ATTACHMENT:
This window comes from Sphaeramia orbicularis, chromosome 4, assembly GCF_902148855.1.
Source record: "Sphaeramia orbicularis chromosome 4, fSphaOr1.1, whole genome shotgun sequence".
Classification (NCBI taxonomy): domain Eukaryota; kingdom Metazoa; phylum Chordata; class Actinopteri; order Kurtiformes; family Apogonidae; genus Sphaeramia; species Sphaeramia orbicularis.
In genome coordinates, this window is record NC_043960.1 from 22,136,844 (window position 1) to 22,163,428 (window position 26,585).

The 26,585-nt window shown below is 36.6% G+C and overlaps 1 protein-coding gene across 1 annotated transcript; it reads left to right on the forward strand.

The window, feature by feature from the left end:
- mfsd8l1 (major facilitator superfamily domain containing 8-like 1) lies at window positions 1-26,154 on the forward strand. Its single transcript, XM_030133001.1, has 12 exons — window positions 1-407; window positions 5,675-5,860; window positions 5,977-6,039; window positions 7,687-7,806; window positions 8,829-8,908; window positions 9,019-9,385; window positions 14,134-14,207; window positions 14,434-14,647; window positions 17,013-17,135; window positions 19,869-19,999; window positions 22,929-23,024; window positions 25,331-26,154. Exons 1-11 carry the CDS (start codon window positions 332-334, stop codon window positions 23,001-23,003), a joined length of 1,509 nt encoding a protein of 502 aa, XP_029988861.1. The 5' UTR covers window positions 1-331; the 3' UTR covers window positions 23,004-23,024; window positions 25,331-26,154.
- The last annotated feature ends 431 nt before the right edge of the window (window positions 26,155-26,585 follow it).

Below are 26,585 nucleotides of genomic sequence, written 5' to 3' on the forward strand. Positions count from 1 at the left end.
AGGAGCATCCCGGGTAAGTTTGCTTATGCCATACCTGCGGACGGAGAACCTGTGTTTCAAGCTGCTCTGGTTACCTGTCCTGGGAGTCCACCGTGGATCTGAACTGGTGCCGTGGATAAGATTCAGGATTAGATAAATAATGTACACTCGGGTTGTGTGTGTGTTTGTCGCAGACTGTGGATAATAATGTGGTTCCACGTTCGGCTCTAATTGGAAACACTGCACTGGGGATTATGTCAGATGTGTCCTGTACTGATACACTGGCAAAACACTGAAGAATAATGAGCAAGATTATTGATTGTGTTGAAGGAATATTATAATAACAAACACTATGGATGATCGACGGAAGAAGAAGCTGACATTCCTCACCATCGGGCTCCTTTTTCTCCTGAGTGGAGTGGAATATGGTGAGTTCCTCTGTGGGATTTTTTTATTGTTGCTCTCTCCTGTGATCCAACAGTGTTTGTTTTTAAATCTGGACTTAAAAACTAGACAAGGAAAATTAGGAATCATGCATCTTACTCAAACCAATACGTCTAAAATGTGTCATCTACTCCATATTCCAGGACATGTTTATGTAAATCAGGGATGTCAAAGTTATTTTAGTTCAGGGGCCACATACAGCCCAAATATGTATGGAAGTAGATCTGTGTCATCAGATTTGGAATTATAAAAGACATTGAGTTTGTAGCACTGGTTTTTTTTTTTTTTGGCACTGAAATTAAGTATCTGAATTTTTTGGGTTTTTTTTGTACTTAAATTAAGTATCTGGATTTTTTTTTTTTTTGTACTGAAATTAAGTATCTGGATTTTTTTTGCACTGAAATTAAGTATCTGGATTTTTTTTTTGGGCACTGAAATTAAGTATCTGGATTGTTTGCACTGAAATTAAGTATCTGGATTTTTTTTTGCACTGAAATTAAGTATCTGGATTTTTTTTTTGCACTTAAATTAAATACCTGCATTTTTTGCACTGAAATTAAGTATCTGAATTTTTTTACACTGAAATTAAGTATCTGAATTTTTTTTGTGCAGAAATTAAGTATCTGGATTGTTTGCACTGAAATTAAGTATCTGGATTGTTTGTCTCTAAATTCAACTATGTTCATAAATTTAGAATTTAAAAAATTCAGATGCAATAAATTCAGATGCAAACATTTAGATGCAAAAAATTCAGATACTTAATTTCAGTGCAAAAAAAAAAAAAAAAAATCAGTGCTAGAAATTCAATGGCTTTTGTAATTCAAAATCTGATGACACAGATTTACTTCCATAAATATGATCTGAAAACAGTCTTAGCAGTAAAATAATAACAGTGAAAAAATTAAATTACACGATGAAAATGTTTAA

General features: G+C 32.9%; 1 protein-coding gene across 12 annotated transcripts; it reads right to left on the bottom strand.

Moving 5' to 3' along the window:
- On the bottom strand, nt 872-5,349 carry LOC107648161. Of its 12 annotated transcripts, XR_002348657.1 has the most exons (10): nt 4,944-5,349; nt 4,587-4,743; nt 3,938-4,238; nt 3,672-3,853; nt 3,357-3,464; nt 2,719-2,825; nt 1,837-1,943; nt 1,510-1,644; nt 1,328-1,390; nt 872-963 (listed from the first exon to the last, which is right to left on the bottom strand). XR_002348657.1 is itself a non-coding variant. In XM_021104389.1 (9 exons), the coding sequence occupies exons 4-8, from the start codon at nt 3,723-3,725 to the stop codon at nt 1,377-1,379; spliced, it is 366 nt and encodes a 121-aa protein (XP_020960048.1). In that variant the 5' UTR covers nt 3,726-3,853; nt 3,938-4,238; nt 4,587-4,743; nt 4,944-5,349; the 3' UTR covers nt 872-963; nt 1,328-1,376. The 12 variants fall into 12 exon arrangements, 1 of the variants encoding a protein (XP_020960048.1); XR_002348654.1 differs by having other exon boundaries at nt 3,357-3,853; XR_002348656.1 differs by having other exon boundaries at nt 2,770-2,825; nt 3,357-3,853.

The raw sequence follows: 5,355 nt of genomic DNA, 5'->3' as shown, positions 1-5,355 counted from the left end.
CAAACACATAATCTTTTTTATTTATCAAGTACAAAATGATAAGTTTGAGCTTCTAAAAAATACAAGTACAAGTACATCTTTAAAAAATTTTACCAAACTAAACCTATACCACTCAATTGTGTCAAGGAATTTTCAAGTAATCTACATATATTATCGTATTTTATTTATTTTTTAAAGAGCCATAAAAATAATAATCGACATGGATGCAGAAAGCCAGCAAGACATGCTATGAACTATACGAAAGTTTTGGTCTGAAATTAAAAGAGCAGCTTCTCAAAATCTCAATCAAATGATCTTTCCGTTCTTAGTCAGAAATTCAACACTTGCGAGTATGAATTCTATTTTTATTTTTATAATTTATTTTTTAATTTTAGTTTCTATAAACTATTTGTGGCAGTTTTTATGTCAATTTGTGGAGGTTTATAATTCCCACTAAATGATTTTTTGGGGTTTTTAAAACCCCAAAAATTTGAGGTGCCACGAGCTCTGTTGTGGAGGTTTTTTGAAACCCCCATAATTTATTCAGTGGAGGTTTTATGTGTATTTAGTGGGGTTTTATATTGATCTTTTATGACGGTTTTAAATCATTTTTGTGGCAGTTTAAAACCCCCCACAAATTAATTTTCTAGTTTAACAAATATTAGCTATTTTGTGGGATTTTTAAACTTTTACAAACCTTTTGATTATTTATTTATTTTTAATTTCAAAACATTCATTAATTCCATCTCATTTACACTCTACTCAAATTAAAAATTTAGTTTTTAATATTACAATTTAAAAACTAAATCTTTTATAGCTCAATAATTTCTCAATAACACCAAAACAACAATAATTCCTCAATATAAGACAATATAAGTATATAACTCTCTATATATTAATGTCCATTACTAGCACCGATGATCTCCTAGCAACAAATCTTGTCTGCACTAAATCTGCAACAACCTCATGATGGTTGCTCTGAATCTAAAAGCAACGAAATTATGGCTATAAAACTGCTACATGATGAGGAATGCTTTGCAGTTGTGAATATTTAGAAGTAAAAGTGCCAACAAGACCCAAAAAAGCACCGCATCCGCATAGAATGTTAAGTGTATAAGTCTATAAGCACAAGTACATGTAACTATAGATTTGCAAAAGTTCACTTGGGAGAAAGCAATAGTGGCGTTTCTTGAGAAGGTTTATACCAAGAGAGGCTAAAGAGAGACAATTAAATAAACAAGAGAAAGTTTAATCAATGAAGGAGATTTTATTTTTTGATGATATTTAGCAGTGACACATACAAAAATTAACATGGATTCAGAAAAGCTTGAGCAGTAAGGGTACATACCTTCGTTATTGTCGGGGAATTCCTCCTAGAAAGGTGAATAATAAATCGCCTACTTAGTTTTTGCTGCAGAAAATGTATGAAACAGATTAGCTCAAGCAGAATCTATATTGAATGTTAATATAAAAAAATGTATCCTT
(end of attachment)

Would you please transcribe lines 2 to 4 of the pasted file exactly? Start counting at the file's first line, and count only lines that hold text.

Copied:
Source record: "Sphaeramia orbicularis chromosome 4, fSphaOr1.1, whole genome shotgun sequence".
Classification (NCBI taxonomy): domain Eukaryota; kingdom Metazoa; phylum Chordata; class Actinopteri; order Kurtiformes; family Apogonidae; genus Sphaeramia; species Sphaeramia orbicularis.
In genome coordinates, this window is record NC_043960.1 from 22,136,844 (window position 1) to 22,163,428 (window position 26,585).